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Black Studies Pilot Brings African Diaspora History to NYC Classrooms

Left to right: Michelle Bath Patterson, Adrian Straker and Nina Simone-Stovel

By Fern Gillespie
June was the month for celebrating the historical significance of Juneteenth in Black American history. It was also the month that the Black history curriculum in New York City public schools was introduced to the public through a colorful touring Black history bookmobile museum.
The Black History bookmobile was created by the Education Equity Action Plan Coalition (EEAP), the coalition that developed the Black Studies curriculum for the NYC Department of Education. During June, the bookmobile visited Harlem, Bronx, Queens, and Brooklyn bringing a fascinating history exhibit and 5,000 books by Black authors to communities.
“It was like a touring museum. There was an installation with photos, books, video, and artifacts. It was a tour guide on what would be expected from the Black Studies curriculum,” said Adrian Straker, a retired award-winning school guidance in Brooklyn told Our Time Press. She is President of the Association of Black Educators of New York, Inc. and a EEAP ambassador. “It was an interactive and engaging activity for adults and children. And, everyone received a bag of books!”

Straker and Dr. Shango Blake, President of Black EdFluencers United, have conducted presentations explaining the Black Studies curriculum at nail salons, beauty parlors, barbershops, laundromats, PTA meetings, and community programs.
In Spring 2023, the pilot for the NYC Black Studies curriculum was launched in public schools in District 5 in Harlem and District 29 in Queens. It was in grades K-12 in every single school in those districts. The official title for the course is
Black Studies as the Study of the World pre-K to 12: Black Studies Curriculum Guide. The Black Studies course is scheduled to go citywide in 2023-2024.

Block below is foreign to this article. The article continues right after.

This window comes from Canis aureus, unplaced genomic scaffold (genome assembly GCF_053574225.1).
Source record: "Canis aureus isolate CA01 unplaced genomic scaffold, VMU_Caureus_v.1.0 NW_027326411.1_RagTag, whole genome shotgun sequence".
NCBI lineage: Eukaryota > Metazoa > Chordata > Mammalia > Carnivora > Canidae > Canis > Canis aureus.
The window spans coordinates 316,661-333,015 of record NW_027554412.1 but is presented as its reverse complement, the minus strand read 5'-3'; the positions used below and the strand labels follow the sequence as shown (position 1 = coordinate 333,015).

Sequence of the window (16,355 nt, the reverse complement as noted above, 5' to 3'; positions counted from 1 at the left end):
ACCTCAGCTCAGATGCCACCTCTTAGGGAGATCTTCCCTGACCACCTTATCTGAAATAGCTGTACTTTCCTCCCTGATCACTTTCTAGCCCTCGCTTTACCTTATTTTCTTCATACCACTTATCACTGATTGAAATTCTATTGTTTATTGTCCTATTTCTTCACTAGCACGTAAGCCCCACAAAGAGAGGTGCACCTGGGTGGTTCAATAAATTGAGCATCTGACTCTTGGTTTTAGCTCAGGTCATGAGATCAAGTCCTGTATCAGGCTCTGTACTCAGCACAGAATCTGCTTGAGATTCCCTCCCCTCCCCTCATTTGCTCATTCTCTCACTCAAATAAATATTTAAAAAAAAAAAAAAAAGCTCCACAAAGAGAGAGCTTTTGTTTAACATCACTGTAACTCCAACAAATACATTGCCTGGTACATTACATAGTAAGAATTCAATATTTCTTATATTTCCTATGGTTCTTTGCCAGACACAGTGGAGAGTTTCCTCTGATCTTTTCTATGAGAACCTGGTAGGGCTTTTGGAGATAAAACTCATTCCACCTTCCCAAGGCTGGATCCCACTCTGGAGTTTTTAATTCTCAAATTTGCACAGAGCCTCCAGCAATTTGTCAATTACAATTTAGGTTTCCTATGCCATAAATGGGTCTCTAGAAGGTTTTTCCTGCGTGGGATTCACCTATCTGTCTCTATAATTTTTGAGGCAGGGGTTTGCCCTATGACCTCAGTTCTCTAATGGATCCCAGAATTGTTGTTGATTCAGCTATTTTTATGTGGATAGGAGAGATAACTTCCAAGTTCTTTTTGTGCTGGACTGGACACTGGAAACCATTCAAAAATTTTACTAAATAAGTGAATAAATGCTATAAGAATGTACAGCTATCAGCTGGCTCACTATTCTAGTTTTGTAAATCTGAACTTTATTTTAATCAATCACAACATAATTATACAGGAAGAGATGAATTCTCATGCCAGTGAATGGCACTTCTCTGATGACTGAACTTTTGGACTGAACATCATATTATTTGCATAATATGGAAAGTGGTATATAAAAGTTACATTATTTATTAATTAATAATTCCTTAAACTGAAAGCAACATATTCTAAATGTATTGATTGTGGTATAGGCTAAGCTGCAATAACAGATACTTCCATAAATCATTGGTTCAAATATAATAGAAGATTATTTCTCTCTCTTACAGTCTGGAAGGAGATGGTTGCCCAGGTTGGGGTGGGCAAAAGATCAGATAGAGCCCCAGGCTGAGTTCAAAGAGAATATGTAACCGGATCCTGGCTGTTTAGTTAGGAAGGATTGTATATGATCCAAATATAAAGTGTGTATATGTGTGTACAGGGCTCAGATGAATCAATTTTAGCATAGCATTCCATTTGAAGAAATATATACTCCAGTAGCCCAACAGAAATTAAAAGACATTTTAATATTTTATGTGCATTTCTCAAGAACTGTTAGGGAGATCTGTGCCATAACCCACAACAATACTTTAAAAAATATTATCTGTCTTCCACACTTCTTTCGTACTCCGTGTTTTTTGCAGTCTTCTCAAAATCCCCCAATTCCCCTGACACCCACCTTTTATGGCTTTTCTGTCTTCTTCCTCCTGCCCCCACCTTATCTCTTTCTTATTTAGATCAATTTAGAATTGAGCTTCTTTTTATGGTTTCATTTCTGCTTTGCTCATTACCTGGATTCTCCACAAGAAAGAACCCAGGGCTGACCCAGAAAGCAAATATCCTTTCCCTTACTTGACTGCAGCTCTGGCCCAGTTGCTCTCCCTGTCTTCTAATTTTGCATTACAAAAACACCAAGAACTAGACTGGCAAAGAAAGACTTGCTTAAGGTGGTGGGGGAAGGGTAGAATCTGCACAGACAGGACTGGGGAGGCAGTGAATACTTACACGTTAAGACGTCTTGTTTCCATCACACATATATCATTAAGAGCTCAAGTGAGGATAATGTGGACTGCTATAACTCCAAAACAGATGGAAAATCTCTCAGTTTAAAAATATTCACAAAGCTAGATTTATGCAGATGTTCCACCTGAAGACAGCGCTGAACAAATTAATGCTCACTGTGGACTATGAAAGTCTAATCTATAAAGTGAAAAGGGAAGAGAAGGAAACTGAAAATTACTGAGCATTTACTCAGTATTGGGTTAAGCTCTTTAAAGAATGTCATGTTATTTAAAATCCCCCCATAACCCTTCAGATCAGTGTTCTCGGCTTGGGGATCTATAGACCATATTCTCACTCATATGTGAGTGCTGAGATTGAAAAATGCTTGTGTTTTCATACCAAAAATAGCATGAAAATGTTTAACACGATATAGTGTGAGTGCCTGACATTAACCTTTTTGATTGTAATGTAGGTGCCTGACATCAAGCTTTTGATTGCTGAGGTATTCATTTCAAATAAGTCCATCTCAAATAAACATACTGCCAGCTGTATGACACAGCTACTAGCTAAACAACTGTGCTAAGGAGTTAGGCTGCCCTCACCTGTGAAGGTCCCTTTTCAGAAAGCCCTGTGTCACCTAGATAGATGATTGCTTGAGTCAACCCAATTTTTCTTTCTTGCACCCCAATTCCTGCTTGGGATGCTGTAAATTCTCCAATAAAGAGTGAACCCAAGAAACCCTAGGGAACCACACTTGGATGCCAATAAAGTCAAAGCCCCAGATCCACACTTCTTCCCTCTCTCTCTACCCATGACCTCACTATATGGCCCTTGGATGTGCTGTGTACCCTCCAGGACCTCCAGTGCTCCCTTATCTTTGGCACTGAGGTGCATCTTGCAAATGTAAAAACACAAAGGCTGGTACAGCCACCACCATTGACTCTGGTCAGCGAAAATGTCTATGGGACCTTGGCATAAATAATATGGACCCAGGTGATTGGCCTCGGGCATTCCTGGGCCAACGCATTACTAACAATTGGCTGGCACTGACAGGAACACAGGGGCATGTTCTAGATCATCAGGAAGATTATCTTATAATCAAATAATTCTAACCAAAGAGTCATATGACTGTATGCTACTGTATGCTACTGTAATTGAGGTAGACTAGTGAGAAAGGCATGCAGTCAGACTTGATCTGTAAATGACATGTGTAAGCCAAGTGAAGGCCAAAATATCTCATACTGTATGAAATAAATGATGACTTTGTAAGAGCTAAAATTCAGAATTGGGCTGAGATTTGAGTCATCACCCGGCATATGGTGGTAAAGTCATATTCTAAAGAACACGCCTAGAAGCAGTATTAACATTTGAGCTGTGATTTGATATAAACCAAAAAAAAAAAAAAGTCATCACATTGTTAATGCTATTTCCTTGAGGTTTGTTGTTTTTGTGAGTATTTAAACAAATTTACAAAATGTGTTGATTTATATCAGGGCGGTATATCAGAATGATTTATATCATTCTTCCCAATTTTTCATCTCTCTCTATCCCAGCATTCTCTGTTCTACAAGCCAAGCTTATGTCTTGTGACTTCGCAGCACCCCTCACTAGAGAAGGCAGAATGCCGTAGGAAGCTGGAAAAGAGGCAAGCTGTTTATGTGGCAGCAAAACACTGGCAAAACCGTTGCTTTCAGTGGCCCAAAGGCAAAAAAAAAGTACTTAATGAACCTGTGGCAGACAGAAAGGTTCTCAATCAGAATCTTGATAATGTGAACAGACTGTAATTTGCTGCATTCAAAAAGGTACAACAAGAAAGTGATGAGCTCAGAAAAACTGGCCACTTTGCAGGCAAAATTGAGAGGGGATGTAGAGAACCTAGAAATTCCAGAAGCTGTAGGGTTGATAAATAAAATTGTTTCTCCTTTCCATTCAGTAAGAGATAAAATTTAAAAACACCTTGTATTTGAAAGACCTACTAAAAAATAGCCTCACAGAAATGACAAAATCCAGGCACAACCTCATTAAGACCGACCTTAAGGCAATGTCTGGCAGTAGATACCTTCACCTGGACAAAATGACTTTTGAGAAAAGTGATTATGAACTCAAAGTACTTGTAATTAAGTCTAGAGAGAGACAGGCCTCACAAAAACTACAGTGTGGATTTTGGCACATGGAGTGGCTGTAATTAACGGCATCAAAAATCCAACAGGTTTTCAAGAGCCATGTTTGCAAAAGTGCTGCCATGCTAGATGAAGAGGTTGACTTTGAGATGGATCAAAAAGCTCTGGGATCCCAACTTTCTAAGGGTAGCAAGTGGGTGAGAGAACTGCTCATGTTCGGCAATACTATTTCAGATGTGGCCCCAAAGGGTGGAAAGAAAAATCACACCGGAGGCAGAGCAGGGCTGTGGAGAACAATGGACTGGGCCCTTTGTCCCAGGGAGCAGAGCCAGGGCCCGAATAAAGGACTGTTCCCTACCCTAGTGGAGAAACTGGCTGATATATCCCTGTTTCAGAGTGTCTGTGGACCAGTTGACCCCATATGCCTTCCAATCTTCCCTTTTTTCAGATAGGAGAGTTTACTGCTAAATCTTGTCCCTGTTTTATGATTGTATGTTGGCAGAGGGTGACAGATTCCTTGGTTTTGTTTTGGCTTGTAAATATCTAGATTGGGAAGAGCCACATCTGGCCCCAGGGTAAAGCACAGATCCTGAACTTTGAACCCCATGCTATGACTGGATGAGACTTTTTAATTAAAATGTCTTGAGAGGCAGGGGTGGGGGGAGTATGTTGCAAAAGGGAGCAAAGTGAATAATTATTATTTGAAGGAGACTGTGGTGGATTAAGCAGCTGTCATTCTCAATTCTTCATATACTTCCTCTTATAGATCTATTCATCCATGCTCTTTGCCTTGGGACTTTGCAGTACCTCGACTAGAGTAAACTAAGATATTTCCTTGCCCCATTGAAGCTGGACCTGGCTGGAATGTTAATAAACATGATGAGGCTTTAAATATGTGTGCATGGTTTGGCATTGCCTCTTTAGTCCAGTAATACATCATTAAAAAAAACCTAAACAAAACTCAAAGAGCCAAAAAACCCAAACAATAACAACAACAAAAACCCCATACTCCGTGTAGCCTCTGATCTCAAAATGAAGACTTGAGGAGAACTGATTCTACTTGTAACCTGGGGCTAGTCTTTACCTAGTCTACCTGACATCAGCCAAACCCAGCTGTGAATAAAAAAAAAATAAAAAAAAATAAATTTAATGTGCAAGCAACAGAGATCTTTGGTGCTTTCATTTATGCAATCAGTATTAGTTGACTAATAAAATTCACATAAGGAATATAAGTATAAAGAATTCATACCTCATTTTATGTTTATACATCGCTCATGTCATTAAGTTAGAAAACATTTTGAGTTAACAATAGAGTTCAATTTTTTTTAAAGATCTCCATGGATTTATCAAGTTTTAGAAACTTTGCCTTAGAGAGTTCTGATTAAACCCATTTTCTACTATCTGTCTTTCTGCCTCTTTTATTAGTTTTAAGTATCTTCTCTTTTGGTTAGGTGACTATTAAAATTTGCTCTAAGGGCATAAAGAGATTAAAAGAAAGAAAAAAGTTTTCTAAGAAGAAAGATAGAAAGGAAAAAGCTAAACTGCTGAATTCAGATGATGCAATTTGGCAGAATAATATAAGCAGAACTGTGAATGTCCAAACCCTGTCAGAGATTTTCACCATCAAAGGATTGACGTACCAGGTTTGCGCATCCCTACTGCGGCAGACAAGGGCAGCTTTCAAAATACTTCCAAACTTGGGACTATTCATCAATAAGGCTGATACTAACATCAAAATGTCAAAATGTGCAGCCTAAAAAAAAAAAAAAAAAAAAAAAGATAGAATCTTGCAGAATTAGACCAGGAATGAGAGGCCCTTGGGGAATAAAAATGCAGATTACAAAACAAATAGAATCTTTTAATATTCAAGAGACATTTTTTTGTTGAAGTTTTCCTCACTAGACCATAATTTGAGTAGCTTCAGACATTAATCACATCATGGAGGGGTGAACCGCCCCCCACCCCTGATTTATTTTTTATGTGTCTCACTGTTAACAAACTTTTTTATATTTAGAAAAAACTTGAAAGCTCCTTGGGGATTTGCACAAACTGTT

After decades, the decision to approve a Black Studies course in NYC public schools started to fast-track during the pandemic. “There was a call to action. We became more unified and more focused on things that needed to happen. A white paper was written. And submitted to City Council,” Michelle Patterson, a member of Black Edfluencers, EEAP and NYC Department of Education advisor on disproportionality, told Our Time Press. Her brother George Patterson, principal at Brooklyn’s Meyer Levin Middle School and board member of Black Edfluencers United, wrote a white paper in 2019 on behalf of BE-U with current Schools Chancellor David Banks, who was then heading The Eagle Academy Foundation.
“The white paper was submitted to the City Council,” Patterson recalled. “The response was “Do you mean New York City does not have a Black Studies curriculum?” And the answer was no. Then we began to form the coalition.”
By 2021, the New York City Council Black, Latino, and Asian Caucus provided $10 million in funds to launch an Education Equity Action Plan (EEAP) to develop an interdisciplinary Pre-K-12 Black Studies curriculum that acknowledges the history and contributions of Black people, from ancient Black societies in Africa through the present. EEAP Coalition members: United Way of New York City, Columbia University’s Black Education Research Collective, Eagle Academy Foundation, Association of Black Educators of New York, Black Edfluencers United and NYC City Council’s Black, Latino, and Asian Caucus are the core partners charged with developing and launching the curriculum in collaboration with the NYC Department of Education.

“This Black Studies issue has been tackled a number of times by a number of entities. It’s a conversation that has been going on for decades,” said Straker. “The Adelaide Sanford Institute and various other African American think tanks have tried over various decades to push about what should we do about Black studies and about African-American contributions to this country. How do we tell our stories?”
Special two-day professional learning teacher’s workshops on instructing Black Studies for K-12 graders were held at Columbia University for Harlem teachers and York College for Queens teachers. It focused on mindset readiness, how bias can impact, how to have difficult conversations, how to discuss hard truths, honoring children’s culture and creativity and teaching children to analyze.
“To think about how information and culture is transmitted globally and how it impacts the mindset readiness was hugely important,” said Patterson. “Because we did not want people engaging in activities that were not going to serve children and not going to serve communities and thinking they were doing the right thing.”
EEAP partner, The United Way of New York City, believes that the largest school system in the nation needs to reflect the voices, experiences, and legacies of Black and Brown people for the benefit of all students. “When we exclude the contributions of Black Americans and the Black diaspora in this country and around the world, we are preventing our youth from receiving the best education possible,” Nina Simone Stovel, Associate Vice President of Educational Equity at UWNYC told Our Time Press. “As we see States going backward and trying to erase our voice and existence in history, NYC must lead the country and weave Black History and Black Studies into the everyday curriculum for all students PreK-12.”